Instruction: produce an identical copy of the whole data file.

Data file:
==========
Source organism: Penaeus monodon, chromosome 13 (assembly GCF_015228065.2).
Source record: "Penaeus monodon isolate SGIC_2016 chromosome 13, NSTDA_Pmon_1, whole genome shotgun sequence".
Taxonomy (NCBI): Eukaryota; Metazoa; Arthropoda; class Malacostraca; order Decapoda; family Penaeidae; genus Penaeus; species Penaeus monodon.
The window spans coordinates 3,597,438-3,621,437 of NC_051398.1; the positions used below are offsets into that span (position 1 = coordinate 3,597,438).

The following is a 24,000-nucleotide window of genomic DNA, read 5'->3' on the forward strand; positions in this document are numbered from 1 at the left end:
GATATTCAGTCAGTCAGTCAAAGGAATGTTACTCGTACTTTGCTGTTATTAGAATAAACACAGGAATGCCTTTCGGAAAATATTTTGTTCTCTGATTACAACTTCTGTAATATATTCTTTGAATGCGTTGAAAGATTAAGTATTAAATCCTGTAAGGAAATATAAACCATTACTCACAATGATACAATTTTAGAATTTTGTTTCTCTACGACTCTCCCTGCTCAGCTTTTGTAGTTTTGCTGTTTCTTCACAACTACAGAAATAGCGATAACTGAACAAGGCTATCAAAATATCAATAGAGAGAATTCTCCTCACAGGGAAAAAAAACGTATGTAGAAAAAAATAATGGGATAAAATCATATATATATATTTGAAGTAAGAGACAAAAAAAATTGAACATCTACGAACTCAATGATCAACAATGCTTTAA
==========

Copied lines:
Source organism: Penaeus monodon, chromosome 13 (assembly GCF_015228065.2).
Source record: "Penaeus monodon isolate SGIC_2016 chromosome 13, NSTDA_Pmon_1, whole genome shotgun sequence".
Taxonomy (NCBI): Eukaryota; Metazoa; Arthropoda; class Malacostraca; order Decapoda; family Penaeidae; genus Penaeus; species Penaeus monodon.
The window spans coordinates 3,597,438-3,621,437 of NC_051398.1; the positions used below are offsets into that span (position 1 = coordinate 3,597,438).

The following is a 24,000-nucleotide window of genomic DNA, read 5'->3' on the forward strand; positions in this document are numbered from 1 at the left end:
GATATTCAGTCAGTCAGTCAAAGGAATGTTACTCGTACTTTGCTGTTATTAGAATAAACACAGGAATGCCTTTCGGAAAATATTTTGTTCTCTGATTACAACTTCTGTAATATATTCTTTGAATGCGTTGAAAGATTAAGTATTAAATCCTGTAAGGAAATATAAACCATTACTCACAATGATACAATTTTAGAATTTTGTTTCTCTACGACTCTCCCTGCTCAGCTTTTGTAGTTTTGCTGTTTCTTCACAACTACAGAAATAGCGATAACTGAACAAGGCTATCAAAATATCAATAGAGAGAATTCTCCTCACAGGGAAAAAAAACGTATGTAGAAAAAAATAATGGGATAAAATCATATATATATATTTGAAGTAAGAGACAAAAAAAATTGAACATCTACGAACTCAATGATCAACAATGCTTTAA